Consumer pessimism about the UK’s economic recovery hit an all-time high in April 2022. Nearly 35% of UK consumers say they believe the economy will show regression or fall into a lengthy economic recession. This lack of confidence in the UK’s economic recovery has drastically declined since October 2021 when economic pessimism was at 17%, having further dropped from 30% in March 2020.
These insights are part of McKinsey & Company’s latest European Consumer Pulse Survey, which has charted analysis of consumer sentiment – how they’re feeling, shopping, and spending – since the onset of the pandemic across the UK, Germany, France, Italy and Spain.
What are the biggest concerns of UK consumers?
Six in ten UK consumers say their biggest concern right now is rising prices, followed by the invasion of Ukraine (15%) and COVID-19 (7%). Confidence in economic recovery is amid the uncertainty over petrol supply to the UK (53%), energy shortages (43%), supply chain shortages (40%), rising interest rates (33%) and food shortages (31%) – as the primary topics of concern.
UK consumers also share concerns about the impact of unemployment (4% of consumers surveyed), extreme weather/climate change (3%), Brexit (2%). Although these factors are of a worry to significantly less UK consumers than the effect of petrol supply, for example, it is still data to be thoroughly considered.
In turn, consumers are spending less and trading down: almost two thirds (64%) of consumers say they have tried a new shopping behaviour in recent weeks; 34% have tried private label brands; and 28% shopped at a different retailer to their usual one.
On the flip side, however, discounted stores were the only retail format to gain shoppers – seeing a net increase of almost a quarter. Comparatively, convenience stores saw a 32% net decrease, hypermarkets 25%, specialist grocery stores 20%, and supermarkets 9%.
One sector that may face some headwinds is the hospitality sector, as 44% of UK consumers say they plan on spending less at restaurants (including quick-service), as well as cutting down on their food takeaways and deliveries.
When asked about shopping intent for the next 4 to 6 weeks, consumers said they were planning to spend less. This will result in an expected net reduction in spend of 35% for restaurants, 39% for quick-service restaurants, and 33% for food takeaway and delivery.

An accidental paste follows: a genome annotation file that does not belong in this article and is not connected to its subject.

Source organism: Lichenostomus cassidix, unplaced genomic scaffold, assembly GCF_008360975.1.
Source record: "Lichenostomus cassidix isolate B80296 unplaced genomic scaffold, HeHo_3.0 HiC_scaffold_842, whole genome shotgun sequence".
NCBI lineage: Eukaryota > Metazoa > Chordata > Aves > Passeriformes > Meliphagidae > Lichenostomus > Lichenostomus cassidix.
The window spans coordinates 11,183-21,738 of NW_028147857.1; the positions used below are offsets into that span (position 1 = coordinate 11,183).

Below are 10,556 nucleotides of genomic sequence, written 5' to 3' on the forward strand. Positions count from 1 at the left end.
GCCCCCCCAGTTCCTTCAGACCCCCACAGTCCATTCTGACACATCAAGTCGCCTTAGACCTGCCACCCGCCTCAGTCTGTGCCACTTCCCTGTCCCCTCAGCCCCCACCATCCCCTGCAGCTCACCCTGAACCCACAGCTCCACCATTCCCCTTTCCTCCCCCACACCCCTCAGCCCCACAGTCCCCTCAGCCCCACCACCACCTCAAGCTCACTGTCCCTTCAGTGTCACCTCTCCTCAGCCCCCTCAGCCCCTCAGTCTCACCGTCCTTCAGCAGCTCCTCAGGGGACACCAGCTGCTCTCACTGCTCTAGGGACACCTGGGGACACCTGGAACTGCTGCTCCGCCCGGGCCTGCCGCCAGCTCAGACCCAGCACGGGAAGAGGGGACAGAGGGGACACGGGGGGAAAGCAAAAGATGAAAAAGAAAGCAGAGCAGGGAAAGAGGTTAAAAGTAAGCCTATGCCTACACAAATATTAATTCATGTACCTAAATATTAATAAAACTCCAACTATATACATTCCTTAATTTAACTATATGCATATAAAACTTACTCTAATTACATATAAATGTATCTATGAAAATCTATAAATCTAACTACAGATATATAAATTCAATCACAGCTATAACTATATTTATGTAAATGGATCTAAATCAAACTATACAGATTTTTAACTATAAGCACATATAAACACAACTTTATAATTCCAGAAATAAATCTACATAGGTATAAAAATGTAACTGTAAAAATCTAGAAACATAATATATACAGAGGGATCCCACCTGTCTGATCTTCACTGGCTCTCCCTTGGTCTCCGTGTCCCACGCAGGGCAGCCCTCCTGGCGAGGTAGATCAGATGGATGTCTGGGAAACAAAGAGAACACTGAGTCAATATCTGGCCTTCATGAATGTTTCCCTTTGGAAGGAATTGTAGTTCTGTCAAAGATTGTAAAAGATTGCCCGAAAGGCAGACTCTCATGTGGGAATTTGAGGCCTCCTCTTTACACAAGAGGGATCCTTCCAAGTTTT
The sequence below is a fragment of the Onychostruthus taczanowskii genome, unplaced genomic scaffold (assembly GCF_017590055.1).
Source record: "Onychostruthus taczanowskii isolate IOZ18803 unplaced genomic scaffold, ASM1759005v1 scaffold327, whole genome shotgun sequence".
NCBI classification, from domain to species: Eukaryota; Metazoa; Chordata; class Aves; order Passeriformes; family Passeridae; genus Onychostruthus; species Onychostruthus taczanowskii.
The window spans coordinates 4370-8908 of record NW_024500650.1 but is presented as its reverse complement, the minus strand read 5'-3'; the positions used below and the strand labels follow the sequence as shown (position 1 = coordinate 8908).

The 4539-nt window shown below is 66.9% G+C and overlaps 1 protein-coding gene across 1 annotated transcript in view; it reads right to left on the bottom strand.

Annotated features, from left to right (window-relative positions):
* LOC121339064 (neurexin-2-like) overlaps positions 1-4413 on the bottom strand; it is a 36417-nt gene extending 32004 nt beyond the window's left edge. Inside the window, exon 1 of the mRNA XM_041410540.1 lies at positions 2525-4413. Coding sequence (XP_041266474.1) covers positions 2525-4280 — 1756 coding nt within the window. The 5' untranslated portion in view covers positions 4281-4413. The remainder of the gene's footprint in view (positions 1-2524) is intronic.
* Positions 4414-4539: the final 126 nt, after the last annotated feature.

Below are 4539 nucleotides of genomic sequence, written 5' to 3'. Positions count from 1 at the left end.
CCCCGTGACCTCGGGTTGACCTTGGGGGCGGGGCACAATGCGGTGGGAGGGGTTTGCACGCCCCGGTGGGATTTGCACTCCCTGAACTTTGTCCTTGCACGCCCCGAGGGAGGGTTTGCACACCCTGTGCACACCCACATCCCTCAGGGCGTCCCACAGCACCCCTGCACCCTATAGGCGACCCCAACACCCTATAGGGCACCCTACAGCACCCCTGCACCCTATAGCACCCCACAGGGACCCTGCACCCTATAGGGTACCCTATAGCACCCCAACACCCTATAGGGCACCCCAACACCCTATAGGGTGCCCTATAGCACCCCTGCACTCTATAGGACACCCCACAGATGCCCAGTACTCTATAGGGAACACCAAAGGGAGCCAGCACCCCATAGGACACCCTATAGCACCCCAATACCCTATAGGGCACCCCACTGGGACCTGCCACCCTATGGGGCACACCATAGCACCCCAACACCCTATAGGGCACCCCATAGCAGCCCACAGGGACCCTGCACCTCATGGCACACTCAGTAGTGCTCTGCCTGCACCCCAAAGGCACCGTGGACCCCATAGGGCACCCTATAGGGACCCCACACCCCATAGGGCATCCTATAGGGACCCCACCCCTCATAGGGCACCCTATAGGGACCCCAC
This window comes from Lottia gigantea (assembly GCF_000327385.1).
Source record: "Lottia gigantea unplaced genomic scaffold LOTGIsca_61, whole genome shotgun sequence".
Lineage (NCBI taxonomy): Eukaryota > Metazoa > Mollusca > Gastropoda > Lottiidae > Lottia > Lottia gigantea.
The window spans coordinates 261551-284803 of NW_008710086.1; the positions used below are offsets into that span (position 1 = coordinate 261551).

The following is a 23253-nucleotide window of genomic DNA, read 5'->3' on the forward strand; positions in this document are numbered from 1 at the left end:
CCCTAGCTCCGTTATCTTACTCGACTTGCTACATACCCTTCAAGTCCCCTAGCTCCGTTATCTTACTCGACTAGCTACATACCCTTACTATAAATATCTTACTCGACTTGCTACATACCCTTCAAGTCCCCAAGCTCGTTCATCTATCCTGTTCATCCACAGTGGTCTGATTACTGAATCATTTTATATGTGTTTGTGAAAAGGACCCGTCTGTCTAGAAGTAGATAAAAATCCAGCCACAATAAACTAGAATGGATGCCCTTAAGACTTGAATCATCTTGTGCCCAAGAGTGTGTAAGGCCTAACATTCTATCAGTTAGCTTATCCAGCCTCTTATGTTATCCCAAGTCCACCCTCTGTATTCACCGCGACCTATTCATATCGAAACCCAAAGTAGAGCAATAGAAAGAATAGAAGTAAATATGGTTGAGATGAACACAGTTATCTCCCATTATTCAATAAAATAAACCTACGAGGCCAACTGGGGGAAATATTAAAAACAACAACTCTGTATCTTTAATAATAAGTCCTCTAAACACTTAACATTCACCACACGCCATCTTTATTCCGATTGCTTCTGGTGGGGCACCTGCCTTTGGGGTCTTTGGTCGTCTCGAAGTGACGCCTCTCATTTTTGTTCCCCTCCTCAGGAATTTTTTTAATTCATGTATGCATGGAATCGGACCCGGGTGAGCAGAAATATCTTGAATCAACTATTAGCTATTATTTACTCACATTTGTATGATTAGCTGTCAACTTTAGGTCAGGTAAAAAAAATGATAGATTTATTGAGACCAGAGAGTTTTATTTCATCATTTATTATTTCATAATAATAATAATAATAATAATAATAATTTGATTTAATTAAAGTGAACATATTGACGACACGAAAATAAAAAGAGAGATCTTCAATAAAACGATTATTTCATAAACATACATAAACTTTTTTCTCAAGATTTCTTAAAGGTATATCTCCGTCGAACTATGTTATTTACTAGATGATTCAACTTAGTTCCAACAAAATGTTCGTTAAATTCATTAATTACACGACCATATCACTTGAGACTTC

Other Top Findings from the Consumer Sentiment Research Include:
- Spain, Italy, and UK consumers are the least confident about their own country’s economic status.
Two in three European consumers surveyed had a negative perspective about their own country’s state of the economy. This negative outlook is the highest in Spain at 67%, followed by Italy (63%), UK (61%), France (58%) and Germany (55%).
- Pessimism over the UK’s economic recovery hits highest level since the first lockdown in March 2020.
35% of UK consumers now believe that the economy will show regression, or fall into a lengthy economic recession, due to the potential impact related to the recent Russian invasion of Ukraine. 49% of consumers believe the economic impact will last 6 to 12 months, while 16% have a more positive outlook, believing the economy will re-bound in 2 to 3 months.
- Low and high-income earners are equally worried about rising prices.
65% of high-income earners (those earning over £50,000 per annum) and 63% of those on a low income (less than £25,000) share a similar negative economic outlook. Middle-income earners (those earning between these salary thresholds) are slightly less worried, with slightly over half of them having a negative outlook.
- The strongest perception of price increases was in groceries, with most believing rises will continue.
Most consumers (92%) perceived that price increases would mainly impact the cost of groceries, 74% in household supplies, and 68% in pet food. Just under three quarters of consumers also believe prices will continue to rise in the next twelve months. As a result of these price rises, 61% of consumers became more conscious about home energy usage and plan to reduce savings and non-food spend.
As CX professionals, it is imperative to bear this data in mind as we move forward, negotiating the impact of an oncoming economic recession on our consumers’ behaviours. These old habits will be forced to shift which, in turn, must shift organisations’ mindsets and practices likewise – to streamline us all to ensure the greatest outcomes and successes for consumers.